Review: Well Met (Well Met #1) by Jen DeLuca

Overall, I really enjoyed this book and thought it was equal parts fun and heartwarming.

The thing that stood out most to me, rather than the romance, was the familial bonds that were found throughout the story. I loved how important Emily’s family was to her and how she really prioritized helping her sister and niece out and while in most other stories I feel like the protagonist would find some way to complain about this, or essentially desert the family when she finds her passion, I love that Emily was always there for them. And when the time came where her sister was better there wasn’t that awkward conversation where Emily had to leave and find something to do with her life. I felt like Emily and April, who never had a great sister relationship growing up, were able to really build a bond now and learn to support each other and ultimately be there for one another. And on the other hand, I liked the flip side of this kind of familial relationship with Simon’s, who really disregarded his feelings and ambitions, and made various assumptions about him which therefore made Simon feel like he had to take on various things to keep a memory alive, which wasn’t fair to him. I liked how there was a bit of a light shone on that kind of family and those kind of feelings, which are completely valid, and it was really a bright spot of this story.

I personally really resonated with Emily’s character a lot, particularly on the part of her that are worried about not being enough and not sure where her life should be, and it’s another reason why I enjoyed this book. I don’t think I’ve ever felt that strong of a connection to a character in quite a while the way I connected with Emily and I know that a lot of other people might not connect in the same way, but it really felt like her fears were my own fears a lot of the time and those feelings hit me right in the gut. But the thing I really liked about Emily is how DeLuca didn’t make one personality trait define her entire character the way I’ve seen others do. Like Emily had some quirks about her but she wasn’t defined by those quirks and her personality didn’t revolve around the fact that she was too loud or blurted out random things. There were a lot of layers to Emily and it was nice to see a female character feeling like a legitimate human being in a contemporary romance.

I do have two complaints: the first is that I didn’t feel like we saw the relationship between Emily and Simon develop enough to garner legitimate feelings. The pacing of the story itself was fine but I feel like we didn’t get enough scenes with the two to watch the attracting build and grow and flourish the way we expect to. Sure, there were nice scenes at the Faire itself when both would flirt in character but I feel like there should’ve been a bit more “throughout the week” scenes for them and maybe then I’d feel a lot better about the way they developed. Don’t get me wrong, I thought they were very cute together, and the chemistry and tension was there, I just feel like it would’ve been a lot better if there was more scenes to play with. My second complaint is that I really wish Simon had a POV because it might’ve helped the relationship’s development, but it would’ve really benefitted to see how his character handled and processed his brother’s death and how to move on from that, as well as how Emily claimed he was holding the Faire above her. I want to see his thought and grief process, and while it was done well enough just in Emily’s POV, I feel like both Simon and us as the reader deserved more.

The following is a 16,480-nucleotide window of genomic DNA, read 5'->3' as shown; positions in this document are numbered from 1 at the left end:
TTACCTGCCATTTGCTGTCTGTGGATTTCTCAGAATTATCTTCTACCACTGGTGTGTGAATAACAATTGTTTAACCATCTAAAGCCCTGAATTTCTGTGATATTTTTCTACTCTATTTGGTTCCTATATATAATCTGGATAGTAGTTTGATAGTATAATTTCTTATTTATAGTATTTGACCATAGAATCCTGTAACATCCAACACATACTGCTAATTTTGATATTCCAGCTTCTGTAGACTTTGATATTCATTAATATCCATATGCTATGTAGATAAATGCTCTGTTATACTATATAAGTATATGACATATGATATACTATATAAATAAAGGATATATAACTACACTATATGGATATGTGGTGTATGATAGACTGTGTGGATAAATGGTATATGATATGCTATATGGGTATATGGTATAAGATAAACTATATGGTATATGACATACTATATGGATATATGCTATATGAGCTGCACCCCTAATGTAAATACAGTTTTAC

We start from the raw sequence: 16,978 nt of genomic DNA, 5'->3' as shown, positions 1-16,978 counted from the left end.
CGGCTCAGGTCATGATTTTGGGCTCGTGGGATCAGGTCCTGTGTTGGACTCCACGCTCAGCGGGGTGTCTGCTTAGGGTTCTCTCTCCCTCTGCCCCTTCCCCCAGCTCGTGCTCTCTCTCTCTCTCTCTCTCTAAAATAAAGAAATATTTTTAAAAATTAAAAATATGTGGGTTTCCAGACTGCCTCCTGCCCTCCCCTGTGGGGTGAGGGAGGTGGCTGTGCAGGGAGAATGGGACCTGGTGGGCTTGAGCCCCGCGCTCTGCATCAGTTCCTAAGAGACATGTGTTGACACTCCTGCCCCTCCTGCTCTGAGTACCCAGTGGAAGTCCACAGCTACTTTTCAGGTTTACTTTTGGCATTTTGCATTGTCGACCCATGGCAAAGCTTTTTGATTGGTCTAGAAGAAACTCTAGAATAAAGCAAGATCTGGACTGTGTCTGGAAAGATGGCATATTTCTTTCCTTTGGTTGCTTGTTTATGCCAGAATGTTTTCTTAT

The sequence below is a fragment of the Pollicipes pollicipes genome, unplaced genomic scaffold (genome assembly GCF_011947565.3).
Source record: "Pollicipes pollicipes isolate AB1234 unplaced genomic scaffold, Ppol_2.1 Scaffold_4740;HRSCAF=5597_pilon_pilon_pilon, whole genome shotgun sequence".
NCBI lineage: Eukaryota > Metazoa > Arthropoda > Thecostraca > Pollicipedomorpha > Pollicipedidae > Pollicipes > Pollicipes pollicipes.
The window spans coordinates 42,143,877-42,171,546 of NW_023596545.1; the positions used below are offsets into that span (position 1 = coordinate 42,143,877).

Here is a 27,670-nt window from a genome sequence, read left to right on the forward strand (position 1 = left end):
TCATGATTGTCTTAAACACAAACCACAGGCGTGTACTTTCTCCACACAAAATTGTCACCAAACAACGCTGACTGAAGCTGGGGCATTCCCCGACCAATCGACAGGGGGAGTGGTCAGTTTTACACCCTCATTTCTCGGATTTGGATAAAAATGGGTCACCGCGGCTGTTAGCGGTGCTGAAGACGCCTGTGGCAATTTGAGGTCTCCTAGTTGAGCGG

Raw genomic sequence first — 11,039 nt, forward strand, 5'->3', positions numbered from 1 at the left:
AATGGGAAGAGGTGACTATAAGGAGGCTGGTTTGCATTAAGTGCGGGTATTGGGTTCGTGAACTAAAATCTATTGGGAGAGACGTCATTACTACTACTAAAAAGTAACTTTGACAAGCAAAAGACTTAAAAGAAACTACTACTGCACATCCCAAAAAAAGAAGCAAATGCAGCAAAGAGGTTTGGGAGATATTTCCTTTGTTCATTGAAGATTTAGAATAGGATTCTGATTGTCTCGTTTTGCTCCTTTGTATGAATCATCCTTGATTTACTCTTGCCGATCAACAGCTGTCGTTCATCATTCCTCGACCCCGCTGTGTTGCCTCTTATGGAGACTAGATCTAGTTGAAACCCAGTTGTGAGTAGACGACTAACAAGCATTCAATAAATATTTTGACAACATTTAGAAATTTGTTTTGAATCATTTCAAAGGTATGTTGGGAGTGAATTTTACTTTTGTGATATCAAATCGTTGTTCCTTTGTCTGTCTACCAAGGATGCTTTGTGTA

I am not mad at all that I read this book and while I’m not a Faire connoisseur like some of the people in this book, I found it to be a really fun backdrop for a contemporary romance. I loved the relationships of all kinds that flourished in this book and loved the messages and themes that were peppered throughout.

I did, however, play myself into thinking the next book was out already and now I’m going to have to wait a while to see what other shenanigans these people will get themselves into.

This book wasn’t absolutely perfect, but it’s definitely one of the better contemporary romances out in the world.

Rating: 3.5 out of 5.
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Kindle Edition, 336 pages
Published September 3rd 2019 by Berkley

Book Synopsis

All’s faire in love and war for two sworn enemies who indulge in a harmless flirtation in a laugh-out-loud rom-com from debut author, Jen DeLuca.

Emily knew there would be strings attached when she relocated to the small town of Willow Creek, Maryland, for the summer to help her sister recover from an accident, but who could anticipate getting roped into volunteering for the local Renaissance Faire alongside her teenaged niece? Or that the irritating and inscrutable schoolteacher in charge of the volunteers would be so annoying that she finds it impossible to stop thinking about him?

The faire is Simon’s family legacy and from the start he makes clear he doesn’t have time for Emily’s lighthearted approach to life, her oddball Shakespeare conspiracy theories, or her endless suggestions for new acts to shake things up. Yet on the faire grounds he becomes a different person, flirting freely with Emily when she’s in her revealing wench’s costume. But is this attraction real, or just part of the characters they’re portraying?

This summer was only ever supposed to be a pit stop on the way to somewhere else for Emily, but soon she can’t seem to shake the fantasy of establishing something more with Simon, or a permanent home of her own in Willow Creek. 

Goodreads | Indigo | Amazon

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